A 16-year-old sailor on a round-the-world journey was adrift in the frigid southern Indian Ocean on Friday as rescue boats headed toward her yacht, damaged by 30-foot waves that knocked out her communications and prompted her to set off a distress signal.
After a tense 20 hours of silence, a search plane launched from Australia's west coast made radio contact with Abby Sunderland on Friday.
The boat's mast was broken - ruining satellite phone reception - and was dragging with the sail in the ocean, said search coordinator Mick Kinley, acting chief of the Australia Maritime Safety Authority that chartered a commercial jet for the search.
But the keel was intact, the yacht was not taking on water and Abby was equipped for the conditions, he said.
"The aircraft (crew) spoke to her. They told her help was on the way and she sounds like she's in good health," Kinley told reporters in Canberra.
"She's going to hang in there until a vessel can get to her," probably on Saturday, he said.
A lifelong sailor, Abby had begun her journey trying to be the youngest person to sail solo, nonstop around the world and continued her trip after mechanical failures dashed that dream.
Abby told searchers Friday that she was doing fine with a space heater and at least two weeks' worth of food, said family spokesman William Bennett.
Support team member Jeff Casher said the boat had gotten knocked on its side several times.
The CROSS maritime rescue center on the island of Reunion, off Madagascar, said it had sent three boats in her direction and they were expected to reach her Saturday.
Philippe Museux, CROSS director, told French RFO television station in Reunion that it had asked a fishing boat to head to the zone.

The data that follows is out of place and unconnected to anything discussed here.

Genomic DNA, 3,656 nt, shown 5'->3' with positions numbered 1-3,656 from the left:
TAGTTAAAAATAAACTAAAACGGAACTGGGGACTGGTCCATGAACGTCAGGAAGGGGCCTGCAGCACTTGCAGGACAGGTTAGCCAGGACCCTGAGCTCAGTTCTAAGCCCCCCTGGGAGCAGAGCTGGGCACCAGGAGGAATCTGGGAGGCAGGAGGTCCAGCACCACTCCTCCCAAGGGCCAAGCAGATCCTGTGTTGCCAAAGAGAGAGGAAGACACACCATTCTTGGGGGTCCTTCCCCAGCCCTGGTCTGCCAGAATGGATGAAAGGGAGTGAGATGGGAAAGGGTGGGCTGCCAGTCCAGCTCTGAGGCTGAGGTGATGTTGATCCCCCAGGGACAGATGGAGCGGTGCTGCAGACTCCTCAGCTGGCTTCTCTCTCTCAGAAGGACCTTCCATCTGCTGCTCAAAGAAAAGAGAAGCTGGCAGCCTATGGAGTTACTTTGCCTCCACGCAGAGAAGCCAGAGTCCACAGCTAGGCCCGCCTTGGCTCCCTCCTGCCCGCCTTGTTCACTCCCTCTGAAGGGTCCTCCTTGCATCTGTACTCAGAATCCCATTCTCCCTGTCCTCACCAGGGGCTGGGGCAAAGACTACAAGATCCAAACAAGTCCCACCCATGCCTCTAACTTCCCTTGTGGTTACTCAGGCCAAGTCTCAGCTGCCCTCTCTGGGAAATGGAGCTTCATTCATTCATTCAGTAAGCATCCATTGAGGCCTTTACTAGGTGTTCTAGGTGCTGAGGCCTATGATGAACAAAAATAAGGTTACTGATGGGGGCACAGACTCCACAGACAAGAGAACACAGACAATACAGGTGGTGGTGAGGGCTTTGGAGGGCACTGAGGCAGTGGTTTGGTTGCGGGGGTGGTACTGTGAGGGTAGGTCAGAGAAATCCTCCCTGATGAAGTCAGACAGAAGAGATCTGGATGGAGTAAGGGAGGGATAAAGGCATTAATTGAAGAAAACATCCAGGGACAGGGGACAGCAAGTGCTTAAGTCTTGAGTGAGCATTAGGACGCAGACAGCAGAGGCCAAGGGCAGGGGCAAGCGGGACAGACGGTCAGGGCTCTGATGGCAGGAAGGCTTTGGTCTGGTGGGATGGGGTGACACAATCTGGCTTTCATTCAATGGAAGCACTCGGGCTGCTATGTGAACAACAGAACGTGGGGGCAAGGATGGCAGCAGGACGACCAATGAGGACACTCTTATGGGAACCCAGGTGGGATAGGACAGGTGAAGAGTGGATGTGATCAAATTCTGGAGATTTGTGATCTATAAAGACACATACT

"This zone is not frequented by ships very often. We asked a fishing boat from Reunion to reroute to that zone," he said, adding that a maritime affairs vessel, the Osiris, and the commercial ship Skandia Bergen were also rerouted.
Friday's communication with Abby was the first since satellite phone communications were lost early Thursday.
She had made several broken calls to her family in Thousand Oaks, California, and reported her yacht was being tossed by 30-foot (9-meter) waves - as tall as a 3-story building. An hour after her last call ended, her emergency beacons began signaling.
The observers aboard the search plane - a chartered Qantas Airbus A330 jet that left Perth early Friday - spoke with her by close-range VHF marine radio, western Australia state police spokesman Senior Sgt. Graham Clifford said.
He said the jet faced a 4,700-mile (7,600-kilometer) round trip from Perth to Sunderland's boat, which is near the limit of its range.
Qantas spokesman Tom Woodward said the airliner flew five hours out to sea to reach the area where the beacons were transmitting, then maneuvered for another hour before spotting the 40-foot (13-meter) yacht.
The maritime authority, which paid to charter the plane, said it would not be seeking compensation for the search, which initially fell just outside of Australia's search and rescue region.